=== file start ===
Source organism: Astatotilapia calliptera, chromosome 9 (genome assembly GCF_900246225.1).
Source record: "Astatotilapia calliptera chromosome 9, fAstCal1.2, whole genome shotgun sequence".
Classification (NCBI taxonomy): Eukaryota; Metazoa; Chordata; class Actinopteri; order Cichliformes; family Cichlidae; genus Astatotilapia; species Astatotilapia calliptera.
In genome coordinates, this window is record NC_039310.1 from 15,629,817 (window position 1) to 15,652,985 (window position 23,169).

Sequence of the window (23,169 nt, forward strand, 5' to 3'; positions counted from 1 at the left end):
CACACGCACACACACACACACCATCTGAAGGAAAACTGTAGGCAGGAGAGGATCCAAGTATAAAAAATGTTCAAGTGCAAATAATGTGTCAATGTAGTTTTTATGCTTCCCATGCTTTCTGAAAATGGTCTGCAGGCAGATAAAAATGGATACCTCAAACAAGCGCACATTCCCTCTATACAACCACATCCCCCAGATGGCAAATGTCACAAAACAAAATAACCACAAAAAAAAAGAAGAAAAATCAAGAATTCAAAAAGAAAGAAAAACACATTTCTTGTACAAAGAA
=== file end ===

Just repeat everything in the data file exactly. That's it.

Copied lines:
Source organism: Astatotilapia calliptera, chromosome 9 (genome assembly GCF_900246225.1).
Source record: "Astatotilapia calliptera chromosome 9, fAstCal1.2, whole genome shotgun sequence".
Classification (NCBI taxonomy): Eukaryota; Metazoa; Chordata; class Actinopteri; order Cichliformes; family Cichlidae; genus Astatotilapia; species Astatotilapia calliptera.
In genome coordinates, this window is record NC_039310.1 from 15,629,817 (window position 1) to 15,652,985 (window position 23,169).

Sequence of the window (23,169 nt, forward strand, 5' to 3'; positions counted from 1 at the left end):
CACACGCACACACACACACACCATCTGAAGGAAAACTGTAGGCAGGAGAGGATCCAAGTATAAAAAATGTTCAAGTGCAAATAATGTGTCAATGTAGTTTTTATGCTTCCCATGCTTTCTGAAAATGGTCTGCAGGCAGATAAAAATGGATACCTCAAACAAGCGCACATTCCCTCTATACAACCACATCCCCCAGATGGCAAATGTCACAAAACAAAATAACCACAAAAAAAAAGAAGAAAAATCAAGAATTCAAAAAGAAAGAAAAACACATTTCTTGTACAAAGAA